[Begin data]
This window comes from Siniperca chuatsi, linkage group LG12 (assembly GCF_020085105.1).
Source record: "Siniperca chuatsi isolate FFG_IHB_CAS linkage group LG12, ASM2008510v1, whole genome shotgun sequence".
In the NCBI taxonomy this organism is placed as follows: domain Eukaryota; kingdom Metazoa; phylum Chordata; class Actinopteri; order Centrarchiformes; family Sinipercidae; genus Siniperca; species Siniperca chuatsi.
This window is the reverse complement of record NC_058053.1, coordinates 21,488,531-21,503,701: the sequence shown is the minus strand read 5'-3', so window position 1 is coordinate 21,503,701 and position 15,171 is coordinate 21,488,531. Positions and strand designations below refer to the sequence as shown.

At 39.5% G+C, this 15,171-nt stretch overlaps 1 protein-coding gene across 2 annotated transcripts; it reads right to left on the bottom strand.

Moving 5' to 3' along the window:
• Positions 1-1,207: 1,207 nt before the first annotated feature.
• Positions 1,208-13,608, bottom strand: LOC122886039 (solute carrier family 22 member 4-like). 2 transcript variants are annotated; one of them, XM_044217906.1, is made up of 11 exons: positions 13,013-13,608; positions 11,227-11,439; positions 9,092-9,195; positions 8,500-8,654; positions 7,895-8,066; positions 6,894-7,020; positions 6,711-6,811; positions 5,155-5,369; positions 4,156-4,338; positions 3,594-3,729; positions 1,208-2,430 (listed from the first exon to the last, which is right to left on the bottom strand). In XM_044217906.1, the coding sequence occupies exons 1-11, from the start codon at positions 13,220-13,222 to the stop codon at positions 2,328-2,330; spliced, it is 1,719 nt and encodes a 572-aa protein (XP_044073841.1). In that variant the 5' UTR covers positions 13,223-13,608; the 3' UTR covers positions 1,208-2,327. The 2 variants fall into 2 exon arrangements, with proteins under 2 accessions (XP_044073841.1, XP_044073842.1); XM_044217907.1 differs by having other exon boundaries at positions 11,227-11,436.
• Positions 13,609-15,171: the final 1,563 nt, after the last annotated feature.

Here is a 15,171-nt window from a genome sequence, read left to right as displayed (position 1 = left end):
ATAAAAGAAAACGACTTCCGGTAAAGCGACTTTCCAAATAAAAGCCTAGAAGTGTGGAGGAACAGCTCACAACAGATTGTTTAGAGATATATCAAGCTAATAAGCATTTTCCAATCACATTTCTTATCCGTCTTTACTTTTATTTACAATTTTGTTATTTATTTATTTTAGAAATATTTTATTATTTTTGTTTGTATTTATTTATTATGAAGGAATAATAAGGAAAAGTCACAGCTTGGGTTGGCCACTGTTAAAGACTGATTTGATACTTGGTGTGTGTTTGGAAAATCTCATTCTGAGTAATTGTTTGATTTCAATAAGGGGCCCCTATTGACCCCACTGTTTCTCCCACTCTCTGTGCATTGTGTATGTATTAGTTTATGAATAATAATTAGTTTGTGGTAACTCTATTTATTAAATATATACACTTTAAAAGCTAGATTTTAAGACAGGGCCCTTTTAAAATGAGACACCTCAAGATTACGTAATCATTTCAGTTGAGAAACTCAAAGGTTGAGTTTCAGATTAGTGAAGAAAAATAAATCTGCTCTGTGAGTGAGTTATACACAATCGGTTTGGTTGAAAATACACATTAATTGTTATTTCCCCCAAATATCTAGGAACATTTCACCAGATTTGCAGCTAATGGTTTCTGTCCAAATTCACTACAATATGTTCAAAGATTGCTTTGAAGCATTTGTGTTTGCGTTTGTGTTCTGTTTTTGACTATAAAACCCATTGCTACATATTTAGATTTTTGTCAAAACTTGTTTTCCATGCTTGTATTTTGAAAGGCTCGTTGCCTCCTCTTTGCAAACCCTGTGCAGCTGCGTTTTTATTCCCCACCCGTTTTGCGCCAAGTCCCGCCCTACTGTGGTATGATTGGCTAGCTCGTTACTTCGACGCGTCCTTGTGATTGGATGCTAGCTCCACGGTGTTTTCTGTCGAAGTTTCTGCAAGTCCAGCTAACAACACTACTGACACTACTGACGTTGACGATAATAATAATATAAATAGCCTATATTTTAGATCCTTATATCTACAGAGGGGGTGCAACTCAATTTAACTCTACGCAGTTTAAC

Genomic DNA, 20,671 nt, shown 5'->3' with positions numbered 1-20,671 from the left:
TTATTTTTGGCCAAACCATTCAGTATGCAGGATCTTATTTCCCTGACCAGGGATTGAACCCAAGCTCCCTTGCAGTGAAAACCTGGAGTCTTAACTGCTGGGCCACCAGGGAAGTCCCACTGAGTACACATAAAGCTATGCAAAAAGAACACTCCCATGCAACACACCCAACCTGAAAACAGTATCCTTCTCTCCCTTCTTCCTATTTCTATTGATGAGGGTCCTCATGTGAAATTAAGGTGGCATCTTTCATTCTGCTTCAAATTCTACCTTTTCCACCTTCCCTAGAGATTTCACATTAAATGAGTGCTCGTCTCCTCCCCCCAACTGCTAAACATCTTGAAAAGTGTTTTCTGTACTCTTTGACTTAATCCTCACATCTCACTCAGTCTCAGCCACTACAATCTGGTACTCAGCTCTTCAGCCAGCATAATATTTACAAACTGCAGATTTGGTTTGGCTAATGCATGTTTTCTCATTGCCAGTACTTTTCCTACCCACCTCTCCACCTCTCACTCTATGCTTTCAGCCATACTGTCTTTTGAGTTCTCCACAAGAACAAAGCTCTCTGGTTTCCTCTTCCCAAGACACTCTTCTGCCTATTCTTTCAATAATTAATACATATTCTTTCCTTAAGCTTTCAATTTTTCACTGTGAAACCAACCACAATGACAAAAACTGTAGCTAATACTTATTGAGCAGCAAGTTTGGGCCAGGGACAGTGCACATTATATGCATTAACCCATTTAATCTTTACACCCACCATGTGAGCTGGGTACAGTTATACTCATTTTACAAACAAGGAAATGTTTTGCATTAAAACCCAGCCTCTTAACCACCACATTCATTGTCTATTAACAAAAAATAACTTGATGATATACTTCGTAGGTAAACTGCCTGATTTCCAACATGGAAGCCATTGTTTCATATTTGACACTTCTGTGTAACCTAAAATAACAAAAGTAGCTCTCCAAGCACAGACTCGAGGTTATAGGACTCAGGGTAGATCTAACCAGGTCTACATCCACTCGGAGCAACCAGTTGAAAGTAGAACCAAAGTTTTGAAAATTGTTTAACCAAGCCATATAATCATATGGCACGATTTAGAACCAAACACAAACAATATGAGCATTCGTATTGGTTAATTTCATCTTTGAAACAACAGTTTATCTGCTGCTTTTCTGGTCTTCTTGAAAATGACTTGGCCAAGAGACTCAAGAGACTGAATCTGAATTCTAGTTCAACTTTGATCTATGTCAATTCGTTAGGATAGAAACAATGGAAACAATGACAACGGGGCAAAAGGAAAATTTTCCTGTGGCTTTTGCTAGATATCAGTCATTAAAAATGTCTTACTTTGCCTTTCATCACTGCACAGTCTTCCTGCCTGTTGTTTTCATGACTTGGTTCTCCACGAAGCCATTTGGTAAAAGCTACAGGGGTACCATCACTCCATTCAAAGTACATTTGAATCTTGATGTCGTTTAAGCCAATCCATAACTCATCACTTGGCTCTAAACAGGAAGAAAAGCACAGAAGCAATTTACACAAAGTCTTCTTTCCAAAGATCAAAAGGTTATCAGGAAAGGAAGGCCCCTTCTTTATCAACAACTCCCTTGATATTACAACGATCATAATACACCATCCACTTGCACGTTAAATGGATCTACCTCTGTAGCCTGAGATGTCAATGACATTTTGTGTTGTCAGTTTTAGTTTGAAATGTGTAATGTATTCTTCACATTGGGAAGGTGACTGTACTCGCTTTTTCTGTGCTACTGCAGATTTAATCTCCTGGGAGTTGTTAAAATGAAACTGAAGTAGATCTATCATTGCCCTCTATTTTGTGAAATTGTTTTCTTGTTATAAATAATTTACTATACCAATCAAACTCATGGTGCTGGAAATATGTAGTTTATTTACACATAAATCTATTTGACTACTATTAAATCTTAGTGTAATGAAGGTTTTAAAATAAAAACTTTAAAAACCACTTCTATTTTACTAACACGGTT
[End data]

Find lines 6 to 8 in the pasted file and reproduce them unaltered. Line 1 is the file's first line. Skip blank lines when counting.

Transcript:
Moving 5' to 3' along the window:
• Positions 1-1,207: 1,207 nt before the first annotated feature.
• Positions 1,208-13,608, bottom strand: LOC122886039 (solute carrier family 22 member 4-like). 2 transcript variants are annotated; one of them, XM_044217906.1, is made up of 11 exons: positions 13,013-13,608; positions 11,227-11,439; positions 9,092-9,195; positions 8,500-8,654; positions 7,895-8,066; positions 6,894-7,020; positions 6,711-6,811; positions 5,155-5,369; positions 4,156-4,338; positions 3,594-3,729; positions 1,208-2,430 (listed from the first exon to the last, which is right to left on the bottom strand). In XM_044217906.1, the coding sequence occupies exons 1-11, from the start codon at positions 13,220-13,222 to the stop codon at positions 2,328-2,330; spliced, it is 1,719 nt and encodes a 572-aa protein (XP_044073841.1). In that variant the 5' UTR covers positions 13,223-13,608; the 3' UTR covers positions 1,208-2,327. The 2 variants fall into 2 exon arrangements, with proteins under 2 accessions (XP_044073841.1, XP_044073842.1); XM_044217907.1 differs by having other exon boundaries at positions 11,227-11,436.